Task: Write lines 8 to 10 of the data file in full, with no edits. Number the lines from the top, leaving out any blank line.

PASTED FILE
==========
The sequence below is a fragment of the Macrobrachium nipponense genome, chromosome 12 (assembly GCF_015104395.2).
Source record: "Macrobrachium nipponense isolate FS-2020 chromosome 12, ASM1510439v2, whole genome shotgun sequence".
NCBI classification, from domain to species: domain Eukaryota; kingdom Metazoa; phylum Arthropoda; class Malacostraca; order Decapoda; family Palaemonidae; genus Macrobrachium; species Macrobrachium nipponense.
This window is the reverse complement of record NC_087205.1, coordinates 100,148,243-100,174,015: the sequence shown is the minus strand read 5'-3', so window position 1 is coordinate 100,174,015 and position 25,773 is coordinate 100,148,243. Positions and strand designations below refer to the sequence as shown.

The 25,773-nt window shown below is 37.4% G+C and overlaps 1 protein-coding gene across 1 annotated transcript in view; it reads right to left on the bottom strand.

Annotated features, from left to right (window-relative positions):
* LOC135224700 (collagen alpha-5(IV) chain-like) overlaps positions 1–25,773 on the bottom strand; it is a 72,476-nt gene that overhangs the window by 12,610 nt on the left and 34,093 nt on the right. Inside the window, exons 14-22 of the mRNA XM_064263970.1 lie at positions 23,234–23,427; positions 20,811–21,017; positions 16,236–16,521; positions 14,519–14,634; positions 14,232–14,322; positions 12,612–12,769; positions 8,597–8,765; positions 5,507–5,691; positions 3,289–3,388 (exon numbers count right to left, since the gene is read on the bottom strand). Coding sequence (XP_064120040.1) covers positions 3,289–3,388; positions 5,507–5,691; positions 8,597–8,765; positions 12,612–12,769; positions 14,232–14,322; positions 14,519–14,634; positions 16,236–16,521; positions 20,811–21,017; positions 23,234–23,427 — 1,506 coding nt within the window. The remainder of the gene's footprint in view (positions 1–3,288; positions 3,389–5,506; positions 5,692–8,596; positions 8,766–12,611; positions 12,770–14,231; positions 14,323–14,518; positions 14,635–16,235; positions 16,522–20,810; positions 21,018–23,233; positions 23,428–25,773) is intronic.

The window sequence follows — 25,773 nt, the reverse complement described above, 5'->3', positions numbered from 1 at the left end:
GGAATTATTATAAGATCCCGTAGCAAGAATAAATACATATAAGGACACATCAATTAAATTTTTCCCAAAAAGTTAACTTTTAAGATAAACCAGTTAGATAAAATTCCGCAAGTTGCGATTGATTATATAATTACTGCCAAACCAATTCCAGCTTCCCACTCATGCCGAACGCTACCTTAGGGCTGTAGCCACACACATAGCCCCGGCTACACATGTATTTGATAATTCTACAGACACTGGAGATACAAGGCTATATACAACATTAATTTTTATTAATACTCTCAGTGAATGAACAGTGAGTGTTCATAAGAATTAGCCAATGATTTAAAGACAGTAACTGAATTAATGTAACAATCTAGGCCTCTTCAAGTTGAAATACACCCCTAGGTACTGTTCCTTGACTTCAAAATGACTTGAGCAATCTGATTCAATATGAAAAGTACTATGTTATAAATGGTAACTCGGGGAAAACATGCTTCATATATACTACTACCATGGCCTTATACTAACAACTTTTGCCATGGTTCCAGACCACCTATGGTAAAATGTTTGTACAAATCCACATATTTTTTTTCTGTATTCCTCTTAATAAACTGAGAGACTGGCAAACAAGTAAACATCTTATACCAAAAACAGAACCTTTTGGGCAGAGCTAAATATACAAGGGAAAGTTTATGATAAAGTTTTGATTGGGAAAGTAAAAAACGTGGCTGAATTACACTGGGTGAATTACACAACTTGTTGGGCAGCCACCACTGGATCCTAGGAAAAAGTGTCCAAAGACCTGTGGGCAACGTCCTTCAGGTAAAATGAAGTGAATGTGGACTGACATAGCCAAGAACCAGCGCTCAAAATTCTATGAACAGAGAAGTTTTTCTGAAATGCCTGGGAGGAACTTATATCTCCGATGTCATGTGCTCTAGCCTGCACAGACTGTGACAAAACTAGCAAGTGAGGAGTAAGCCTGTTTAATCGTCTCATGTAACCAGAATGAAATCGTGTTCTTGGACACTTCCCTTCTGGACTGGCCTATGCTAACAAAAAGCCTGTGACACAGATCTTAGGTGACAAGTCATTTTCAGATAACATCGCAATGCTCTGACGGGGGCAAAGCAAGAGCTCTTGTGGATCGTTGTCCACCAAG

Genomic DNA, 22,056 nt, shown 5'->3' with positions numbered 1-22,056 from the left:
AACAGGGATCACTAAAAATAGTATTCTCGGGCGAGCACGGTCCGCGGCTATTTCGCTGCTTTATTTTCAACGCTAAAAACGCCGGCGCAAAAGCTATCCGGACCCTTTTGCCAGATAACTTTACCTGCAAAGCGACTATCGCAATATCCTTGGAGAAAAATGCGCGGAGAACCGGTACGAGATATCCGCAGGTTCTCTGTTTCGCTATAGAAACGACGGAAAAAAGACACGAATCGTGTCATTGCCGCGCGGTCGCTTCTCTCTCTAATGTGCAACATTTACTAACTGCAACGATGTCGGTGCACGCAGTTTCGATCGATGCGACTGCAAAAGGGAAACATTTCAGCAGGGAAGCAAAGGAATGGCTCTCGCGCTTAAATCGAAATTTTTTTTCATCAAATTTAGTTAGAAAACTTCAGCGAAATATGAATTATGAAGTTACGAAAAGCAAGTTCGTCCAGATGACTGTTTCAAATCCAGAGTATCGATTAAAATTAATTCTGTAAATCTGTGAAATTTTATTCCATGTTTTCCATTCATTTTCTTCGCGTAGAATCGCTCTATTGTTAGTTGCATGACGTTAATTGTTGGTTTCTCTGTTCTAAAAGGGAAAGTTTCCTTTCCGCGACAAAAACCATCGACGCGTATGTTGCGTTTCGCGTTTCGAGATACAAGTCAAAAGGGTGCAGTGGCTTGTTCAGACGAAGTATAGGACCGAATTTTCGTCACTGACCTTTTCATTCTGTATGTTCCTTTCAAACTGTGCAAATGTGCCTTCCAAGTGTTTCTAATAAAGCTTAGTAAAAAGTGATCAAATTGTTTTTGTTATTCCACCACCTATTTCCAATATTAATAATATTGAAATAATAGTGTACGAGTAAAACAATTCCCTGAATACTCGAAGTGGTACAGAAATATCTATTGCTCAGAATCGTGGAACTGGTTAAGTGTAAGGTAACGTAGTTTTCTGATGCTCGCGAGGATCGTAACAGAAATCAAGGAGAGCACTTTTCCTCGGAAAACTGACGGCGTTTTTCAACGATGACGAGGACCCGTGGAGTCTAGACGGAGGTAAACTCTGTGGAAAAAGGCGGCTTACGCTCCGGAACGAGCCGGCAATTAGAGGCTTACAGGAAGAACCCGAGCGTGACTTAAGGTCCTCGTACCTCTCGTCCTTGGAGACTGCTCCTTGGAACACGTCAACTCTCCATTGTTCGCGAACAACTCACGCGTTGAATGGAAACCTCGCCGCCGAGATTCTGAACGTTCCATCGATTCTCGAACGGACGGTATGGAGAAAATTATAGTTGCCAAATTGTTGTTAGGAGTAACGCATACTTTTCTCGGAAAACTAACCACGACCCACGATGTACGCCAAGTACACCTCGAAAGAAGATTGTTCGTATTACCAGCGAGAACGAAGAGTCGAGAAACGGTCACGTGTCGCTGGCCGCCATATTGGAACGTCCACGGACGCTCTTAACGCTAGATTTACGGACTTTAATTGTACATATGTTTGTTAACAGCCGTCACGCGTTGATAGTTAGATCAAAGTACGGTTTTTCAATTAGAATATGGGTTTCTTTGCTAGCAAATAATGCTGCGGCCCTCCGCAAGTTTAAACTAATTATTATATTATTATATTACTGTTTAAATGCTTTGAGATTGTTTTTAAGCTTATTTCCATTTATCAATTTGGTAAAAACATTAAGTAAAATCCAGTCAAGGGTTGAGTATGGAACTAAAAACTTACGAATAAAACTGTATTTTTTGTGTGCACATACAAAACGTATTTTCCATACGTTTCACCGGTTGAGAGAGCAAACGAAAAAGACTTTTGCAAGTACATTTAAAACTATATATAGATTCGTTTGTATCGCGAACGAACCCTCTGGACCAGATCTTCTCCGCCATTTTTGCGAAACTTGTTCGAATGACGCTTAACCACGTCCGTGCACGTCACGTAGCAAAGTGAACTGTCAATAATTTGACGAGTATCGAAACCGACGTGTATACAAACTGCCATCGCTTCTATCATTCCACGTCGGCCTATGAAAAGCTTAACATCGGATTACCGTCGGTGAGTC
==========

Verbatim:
The window sequence follows — 25,773 nt, the reverse complement described above, 5'->3', positions numbered from 1 at the left end:
GGAATTATTATAAGATCCCGTAGCAAGAATAAATACATATAAGGACACATCAATTAAATTTTTCCCAAAAAGTTAACTTTTAAGATAAACCAGTTAGATAAAATTCCGCAAGTTGCGATTGATTATATAATTACTGCCAAACCAATTCCAGCTTCCCACTCATGCCGAACGCTACCTTAGGGCTGTAGCCACACACATAGCCCCGGCTACACATGTATTTGATAATTCTACAGACACTGGAGATACAAGGCTATATACAACATTAATTTTTATTAATACTCTCAGTGAATGAACAGTGAGTGTTCATAAGAATTAGCCAATGATTTAAAGACAGTAACTGAATTAATGTAACAATCTAGGCCTCTTCAAGTTGAAATACACCCCTAGGTACTGTTCCTTGACTTCAAAATGACTTGAGCAATCTGATTCAATATGAAAAGTACTATGTTATAAATGGTAACTCGGGGAAAACATGCTTCATATATACTACTACCATGGCCTTATACTAACAACTTTTGCCATGGTTCCAGACCACCTATGGTAAAATGTTTGTACAAATCCACATATTTTTTTTCTGTATTCCTCTTAATAAACTGAGAGACTGGCAAACAAGTAAACATCTTATACCAAAAACAGAACCTTTTGGGCAGAGCTAAATATACAAGGGAAAGTTTATGATAAAGTTTTGATTGGGAAAGTAAAAAACGTGGCTGAATTACACTGGGTGAATTACACAACTTGTTGGGCAGCCACCACTGGATCCTAGGAAAAAGTGTCCAAAGACCTGTGGGCAACGTCCTTCAGGTAAAATGAAGTGAATGTGGACTGACATAGCCAAGAACCAGCGCTCAAAATTCTATGAACAGAGAAGTTTTTCTGAAATGCCTGGGAGGAACTTATATCTCCGATGTCATGTGCTCTAGCCTGCACAGACTGTGACAAAACTAGCAAGTGAGGAGTAAGCCTGTTTAATCGTCTCATGTAACCAGAATGAAATCGTGTTCTTGGACACTTCCCTTCTGGACTGGCCTATGCTAACAAAAAGCCTGTGACACAGATCTTAGGTGACAAGTCATTTTCAGATAACATCGCAATGCTCTGACGGGGGCAAAGCAAGAGCTCTTGTGGATCGTTGTCCACCAAG

Genomic DNA, 22,056 nt, shown 5'->3' with positions numbered 1-22,056 from the left: